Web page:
Mike Mann is a teacher in the Gresham-Barlow School District, the district that is helping us pilot our Walk+Bike Jump Start Program! Thanks, Mike, for all your work in making this program a success! -LAF
1. Tell me about how, when, and why you became a bicycle enthusiast.
I can’t remember not liking riding, from the time I was 5. I’ve had moments, though, where the world of cycling got a little wider for me: The first time I rode to the top of Larch Mountain, alone in jeans on a beater 10-speed, and I enjoyed doing it; Riding from my job as a cook at Old Faithful to the town of West Yellowstone because I wanted a piece of pie; When I started to commute by bike from SE Portland to Gresham was a big deal, and has been my daily routine for years now, helping me mentally prepare to spend the day with adolescents, and helping me decompress at the end of each day; Racing cyclocross has been a blast, and opened up a whole new world of bike fun as well.
2. How do you think biking fits in with middle school health and P.E. classes?
I think it could be a huge part of middle school health – physical personal health, as well as the health of our communities. Here in Gresham it’s hard to fight the car-culture mentality – it’s ingrained in the staff as well as the school families – but we’re making inroads and hope to continue to build on the beachhead we’ve established with the Wheelz Bike Club and the Jump Start grant. Our new Health teacher is eager to get kids on bikes as soon as possible, and we’re exploring the idea of rolling local field trips as well!
3. What is your favorite memory on your bike?
That’s a hard one – there are so many. I love long rides in beautiful places. Riding with good companions, whether it’s the Oregon Randonneurs on a beautiful spring 300K out to Cape Lookout, or my friends in Team Cyclisme as we roll fast out Skyline on the “Rocky Rabbit” loop. I love doing the Ronde Portlandia each year – but “enjoyable” is not a word many use to describe that ride! My best recent memory was my first overnight trip in the summer of 2011. I rode alone on my 86 Nishiki, lightly loaded, out the Banks-Vernonia trail to the coast. I camped the first night at Fort Stevens, and the second at Cape Lookout, then headed home by way of the Little Nestucca and back to Hillsboro for a Max ride back to town. 300 miles in 3 days – I was beat but it was great fun.
4. How do you envision using the Jump Start bikes with your students?
Jump Start will be a great confidence booster for these kids. Mark Adamski was just telling me he ran into one of our Wheelz kids from a couple years ago at the Krugers cyclocross race this weekend – he was racing in his first-ever event. You just never know how cycling will take root in a kid’s life. I do know it makes kids happy to just ride – to be able to confidently pedal farther than they have ever travelled under their own power before. You can see a kind of light come on for those kids when they realize the control they suddenly have and the possibilities that begin to open up for them.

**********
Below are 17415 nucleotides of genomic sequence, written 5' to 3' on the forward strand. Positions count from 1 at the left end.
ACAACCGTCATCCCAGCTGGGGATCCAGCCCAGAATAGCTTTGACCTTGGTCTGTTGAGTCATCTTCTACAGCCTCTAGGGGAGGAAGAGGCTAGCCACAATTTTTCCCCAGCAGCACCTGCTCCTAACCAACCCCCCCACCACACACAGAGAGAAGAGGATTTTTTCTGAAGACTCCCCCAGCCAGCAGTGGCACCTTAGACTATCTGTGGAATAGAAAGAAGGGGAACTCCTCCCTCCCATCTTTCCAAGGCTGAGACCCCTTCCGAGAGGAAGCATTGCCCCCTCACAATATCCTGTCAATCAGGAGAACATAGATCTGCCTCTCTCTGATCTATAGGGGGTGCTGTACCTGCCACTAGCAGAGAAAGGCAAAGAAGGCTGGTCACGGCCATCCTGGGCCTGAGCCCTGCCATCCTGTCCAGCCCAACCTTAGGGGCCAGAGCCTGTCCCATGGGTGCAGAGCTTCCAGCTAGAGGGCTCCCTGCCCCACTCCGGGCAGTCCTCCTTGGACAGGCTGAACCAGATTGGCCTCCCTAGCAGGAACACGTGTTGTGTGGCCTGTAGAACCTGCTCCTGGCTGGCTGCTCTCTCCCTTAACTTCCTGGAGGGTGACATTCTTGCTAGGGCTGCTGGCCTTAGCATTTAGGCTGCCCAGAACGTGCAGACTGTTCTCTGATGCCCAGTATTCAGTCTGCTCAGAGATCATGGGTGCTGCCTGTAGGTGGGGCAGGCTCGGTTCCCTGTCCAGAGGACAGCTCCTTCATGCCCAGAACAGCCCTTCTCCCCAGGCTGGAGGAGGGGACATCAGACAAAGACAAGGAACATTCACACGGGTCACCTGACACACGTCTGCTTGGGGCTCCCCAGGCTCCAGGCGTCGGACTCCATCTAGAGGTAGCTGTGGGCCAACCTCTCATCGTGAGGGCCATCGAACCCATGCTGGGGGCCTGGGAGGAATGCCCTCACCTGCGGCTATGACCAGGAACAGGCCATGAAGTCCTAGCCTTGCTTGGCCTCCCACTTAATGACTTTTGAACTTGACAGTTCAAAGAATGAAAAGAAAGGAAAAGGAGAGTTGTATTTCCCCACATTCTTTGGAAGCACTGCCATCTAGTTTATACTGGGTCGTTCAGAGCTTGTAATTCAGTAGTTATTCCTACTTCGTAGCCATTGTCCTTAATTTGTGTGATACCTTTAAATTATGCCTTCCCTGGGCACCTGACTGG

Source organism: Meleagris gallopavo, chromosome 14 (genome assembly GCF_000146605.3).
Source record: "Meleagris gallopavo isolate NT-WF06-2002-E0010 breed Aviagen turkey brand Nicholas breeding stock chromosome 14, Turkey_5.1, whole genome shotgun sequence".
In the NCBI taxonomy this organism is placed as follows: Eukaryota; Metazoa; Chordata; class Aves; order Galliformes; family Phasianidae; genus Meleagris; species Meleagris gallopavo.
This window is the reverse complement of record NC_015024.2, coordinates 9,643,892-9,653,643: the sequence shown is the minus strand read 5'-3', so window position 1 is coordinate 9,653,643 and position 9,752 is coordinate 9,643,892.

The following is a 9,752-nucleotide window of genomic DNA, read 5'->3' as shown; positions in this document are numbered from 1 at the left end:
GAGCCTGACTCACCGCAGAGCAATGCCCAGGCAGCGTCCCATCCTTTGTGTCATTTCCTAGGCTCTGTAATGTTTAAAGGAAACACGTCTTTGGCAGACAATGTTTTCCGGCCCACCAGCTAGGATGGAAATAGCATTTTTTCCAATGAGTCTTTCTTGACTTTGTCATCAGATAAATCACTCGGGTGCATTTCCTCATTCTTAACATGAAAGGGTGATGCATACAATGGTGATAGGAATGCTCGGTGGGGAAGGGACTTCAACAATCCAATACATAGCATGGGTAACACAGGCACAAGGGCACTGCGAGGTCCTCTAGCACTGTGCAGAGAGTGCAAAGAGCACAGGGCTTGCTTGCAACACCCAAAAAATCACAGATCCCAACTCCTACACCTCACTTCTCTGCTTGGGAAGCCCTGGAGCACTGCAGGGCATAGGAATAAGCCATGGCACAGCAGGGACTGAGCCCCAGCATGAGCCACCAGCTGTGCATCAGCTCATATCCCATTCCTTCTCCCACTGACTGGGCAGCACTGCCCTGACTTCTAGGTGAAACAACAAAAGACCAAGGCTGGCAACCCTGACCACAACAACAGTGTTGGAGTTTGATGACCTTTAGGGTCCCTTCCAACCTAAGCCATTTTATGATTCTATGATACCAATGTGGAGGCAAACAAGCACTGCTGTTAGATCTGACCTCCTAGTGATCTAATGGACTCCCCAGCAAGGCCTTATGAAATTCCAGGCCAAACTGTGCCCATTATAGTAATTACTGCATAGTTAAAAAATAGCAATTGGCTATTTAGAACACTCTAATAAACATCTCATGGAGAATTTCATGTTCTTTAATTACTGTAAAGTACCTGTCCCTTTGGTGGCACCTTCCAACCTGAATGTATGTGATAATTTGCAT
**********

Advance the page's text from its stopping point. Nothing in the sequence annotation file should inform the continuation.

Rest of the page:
5. Tell me how, when, and why you became a teacher.
My route to teaching was very circuitous. I was not one of those people who dreamed – or even seriously thought – about becoming a teacher. It probably began when I finished my first year of college as an Electronics Engineering major with a 1.7 GPA. I realized if I was going to continue, I needed to shift my focus away from where I thought the money was and towards where my natural aptitudes were. So I became an English major with no aspirations except reading and writing and hoping I could find a “real” job outside the restaurant business. I actually dropped out of the teacher education program when I realized I was going to have to stand before real students (duh). The thought petrified me. Then I was in a serious car accident and in intensive care I received fantastic, literally life-saving care from the nurses. I decided that, fear or no fear, I needed to do something like that. So I jumped back in, and eventually got hired to teach middle school after looking for a high school job and subbing for two years. Twenty-three years later I’m stil at it and probably more excited by the job than ever. As long as bikes and enthusiastic kids are involved, I’ll keep at it.
6. What is a favorite memory from your teaching career?
Adolescents keep me on my toes and keep me young. I think a lot of the public is afraid of kids this age because they’re just so high energy – it’s like they’re constantly throwing off sparks and you want to keep a safe distance in case something explodes. But they make me laugh all the time, and are full of surprises. A couple weeks ago I was experimenting in class with the new iPad lab and showing the students a new app we’d be using. I was stuck trying to figure out how to do something with a file that needed to be uploaded, and one of my students said, “Here, let me see if I can figure it out.” Five minutes later, he was teaching the rest of us how to do it. That’s what school should always be like – providing resources and structure for students so they can create their own learning and then turn it loose on the world.